Step 14: Contacts for Bumper

Clean and scratch tin and wires for better contacts. Pieces of tin are connected to wires and fixed by glue. Be sure the glue is not put between tin and wires.

Step 15: Connect Bumpers

Fix contacts from tin to bumpers with glue - connect them to Arduino inputs (e.g. pins 5 and 8).

Another wires (with contacts on its end) are fixed in-front of such contacts on chassis. Connect these two wires to Arduino GND.

When the bumper is pushed (e.g. it hits the wall) - contacts are connected, a pin gets connected to GND.

No resistors needed - internal pullup Arduino resisters are configured in program.

Step 16: Setup Filter

A piece of synthetic fabric is used as a filter.

Step 17: Rear Support

A plastic or cork is used as a rear support - it is fixed on the box by glue.

The shape or location is fixed in the way that the box is 1 mm above the floor - when the robot is on its wheels.

The thin hole in the box is where the air comes with dust from the floor.

If the box is too high - cut walls and re-glue magnets.

Step 18: Program

The program on github

Step 19: More Details About Connections

Some details about interconnections.

Motor-shield mounted on-top of Arduino board.

Turbine, Arduino and motor-shield are connected to battery by power wires (or a power-bank via USB cable).

Be careful with polarity - wrong polarity will destroy Arduino and motor-shield!

Step 20: Using Arduino Nano

Motor-shield can be connected to the Arduino board with wires. Just connect following contacts between Arduino and motor-shield: 3, 4, 5, 6, 7, 8, GND, +5V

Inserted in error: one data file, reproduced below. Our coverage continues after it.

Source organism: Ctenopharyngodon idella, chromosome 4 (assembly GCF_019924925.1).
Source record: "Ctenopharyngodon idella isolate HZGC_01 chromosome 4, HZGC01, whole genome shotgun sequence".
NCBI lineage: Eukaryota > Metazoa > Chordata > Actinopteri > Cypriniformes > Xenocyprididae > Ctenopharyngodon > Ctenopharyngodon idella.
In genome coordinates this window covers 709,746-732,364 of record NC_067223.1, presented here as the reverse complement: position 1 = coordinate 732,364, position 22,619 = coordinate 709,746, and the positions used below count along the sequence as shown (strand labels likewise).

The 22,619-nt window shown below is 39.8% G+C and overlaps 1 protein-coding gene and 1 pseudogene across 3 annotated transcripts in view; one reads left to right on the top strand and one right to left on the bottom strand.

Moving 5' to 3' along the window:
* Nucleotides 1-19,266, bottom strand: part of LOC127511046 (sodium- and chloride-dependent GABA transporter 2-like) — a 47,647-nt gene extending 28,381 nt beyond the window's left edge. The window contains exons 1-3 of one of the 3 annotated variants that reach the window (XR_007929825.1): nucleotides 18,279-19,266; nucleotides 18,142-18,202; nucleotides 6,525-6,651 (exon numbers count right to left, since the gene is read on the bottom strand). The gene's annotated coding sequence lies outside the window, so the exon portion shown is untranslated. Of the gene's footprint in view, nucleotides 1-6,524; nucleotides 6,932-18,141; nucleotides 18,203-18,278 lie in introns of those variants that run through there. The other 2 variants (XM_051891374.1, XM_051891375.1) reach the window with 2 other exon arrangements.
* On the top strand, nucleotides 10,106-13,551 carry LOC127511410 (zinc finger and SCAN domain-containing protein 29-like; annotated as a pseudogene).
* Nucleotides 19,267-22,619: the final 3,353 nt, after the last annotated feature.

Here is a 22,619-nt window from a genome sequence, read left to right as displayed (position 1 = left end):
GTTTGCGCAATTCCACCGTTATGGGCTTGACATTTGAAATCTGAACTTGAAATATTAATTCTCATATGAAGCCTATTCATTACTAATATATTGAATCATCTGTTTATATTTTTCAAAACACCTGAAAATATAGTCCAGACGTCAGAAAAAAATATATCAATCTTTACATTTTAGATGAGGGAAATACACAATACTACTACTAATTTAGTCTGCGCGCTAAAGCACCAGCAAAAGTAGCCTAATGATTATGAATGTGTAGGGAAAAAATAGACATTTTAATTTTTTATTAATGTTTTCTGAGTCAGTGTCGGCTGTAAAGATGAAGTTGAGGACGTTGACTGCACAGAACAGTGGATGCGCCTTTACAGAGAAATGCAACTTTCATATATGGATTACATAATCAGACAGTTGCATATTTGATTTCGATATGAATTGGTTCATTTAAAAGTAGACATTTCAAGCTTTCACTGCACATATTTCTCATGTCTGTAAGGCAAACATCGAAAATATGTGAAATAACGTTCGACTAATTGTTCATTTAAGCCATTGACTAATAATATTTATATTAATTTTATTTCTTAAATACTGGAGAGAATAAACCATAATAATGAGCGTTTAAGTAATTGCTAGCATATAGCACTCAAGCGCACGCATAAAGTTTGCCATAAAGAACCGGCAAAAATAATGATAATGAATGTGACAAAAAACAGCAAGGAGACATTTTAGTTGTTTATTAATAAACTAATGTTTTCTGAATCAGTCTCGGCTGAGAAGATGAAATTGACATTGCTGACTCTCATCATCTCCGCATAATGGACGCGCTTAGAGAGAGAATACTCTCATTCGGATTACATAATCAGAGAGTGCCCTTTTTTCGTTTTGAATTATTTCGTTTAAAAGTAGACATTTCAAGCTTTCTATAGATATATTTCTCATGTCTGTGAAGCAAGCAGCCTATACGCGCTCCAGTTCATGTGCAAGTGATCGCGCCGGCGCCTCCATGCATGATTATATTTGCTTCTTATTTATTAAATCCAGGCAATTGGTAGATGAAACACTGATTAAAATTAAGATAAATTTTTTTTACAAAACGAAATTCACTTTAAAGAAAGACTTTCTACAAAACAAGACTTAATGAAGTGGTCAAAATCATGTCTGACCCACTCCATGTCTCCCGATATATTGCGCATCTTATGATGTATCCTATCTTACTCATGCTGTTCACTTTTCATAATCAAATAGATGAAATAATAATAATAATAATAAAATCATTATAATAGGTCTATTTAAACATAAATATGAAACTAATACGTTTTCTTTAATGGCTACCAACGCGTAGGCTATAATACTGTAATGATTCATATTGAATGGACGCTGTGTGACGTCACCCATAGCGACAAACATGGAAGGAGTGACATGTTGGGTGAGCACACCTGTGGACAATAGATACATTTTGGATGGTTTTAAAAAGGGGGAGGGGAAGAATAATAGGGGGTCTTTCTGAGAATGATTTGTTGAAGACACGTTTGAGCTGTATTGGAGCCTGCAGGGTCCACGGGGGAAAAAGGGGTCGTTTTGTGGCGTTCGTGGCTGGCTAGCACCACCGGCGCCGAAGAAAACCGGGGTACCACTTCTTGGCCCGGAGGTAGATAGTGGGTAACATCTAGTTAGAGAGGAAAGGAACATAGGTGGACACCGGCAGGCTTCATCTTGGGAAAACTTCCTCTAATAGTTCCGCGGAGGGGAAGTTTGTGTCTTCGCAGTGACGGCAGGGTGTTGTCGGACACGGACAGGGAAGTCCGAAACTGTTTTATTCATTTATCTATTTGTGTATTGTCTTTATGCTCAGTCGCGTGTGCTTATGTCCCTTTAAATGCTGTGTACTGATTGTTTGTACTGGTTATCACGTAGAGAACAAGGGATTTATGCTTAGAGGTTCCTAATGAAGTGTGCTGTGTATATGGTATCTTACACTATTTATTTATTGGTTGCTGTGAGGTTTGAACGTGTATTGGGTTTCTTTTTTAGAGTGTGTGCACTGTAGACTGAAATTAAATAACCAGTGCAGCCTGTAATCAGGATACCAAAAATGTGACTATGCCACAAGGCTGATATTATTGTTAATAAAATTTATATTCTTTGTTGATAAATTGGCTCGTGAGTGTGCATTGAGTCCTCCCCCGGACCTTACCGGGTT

in the way:

pin GND Arduino is connected to pin GND on motor-shield,

pin 5V Arduino is connected to pin 5V on motor-shield,

pin 3 Arduino is connected to pin 3 on motor-shield,

pin 4 Arduino is connected to pin 4 on motor-shield,


So it's possible to use such board as Arduino Nano - which is smaller than motor-shield.

Step 21: Using Motor-driver HG7881

The motor-driver on HG7881 can be connected to Arduino by wires. It is much cheaper than motor-shield but maximum current is 800mA - which should be enough for most small DIY robots.

The program is a bit different: github

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    141 Discussions


    Question 1 year ago

    Hello sir can use my arduino uno r3 for this project


    Question 1 year ago

    Hello sir can use my arduino uno r3 for this project?


    Question 1 year ago

    Hi sir, we are using this kind of motor shield, but our motor is not working when we have connected it to the power supply. What could be the problem for this sir?

    1 answer

    Answer 1 year ago

    I can only guess, but you can check this. Seems the shield is "e-gizmo" one. According the circuit (not sure if it is correct) - it uses pins:

    D8 - Dir-A ("Direction A"),

    D9 - PWM-A,

    D10 - PWM-B,

    D11 - Dir-B ("Direction B").

    If so (double check this) - it's needed to change corresponding pin numbers in the program:

    const int pinRightMotorDirection = 4;//"Dir A" on motor-shield

    const int pinRightMotorSpeed = 3;//"PWM A" on motor-shield

    const int pinLeftMotorDirection = 7;//"Dir B" on motor-shield

    const int pinLeftMotorSpeed = 6;//"PWM B" on motor-shield

    In this case - bumper pins need to be corrected as well - to use other free pins:

    const int pinRightBumper = 5;

    const int pinLeftBumper = 8;

    Again - I do not have this board, this is a guess and it can be wrong. Please contact shield's seller for clarification.


    1 year ago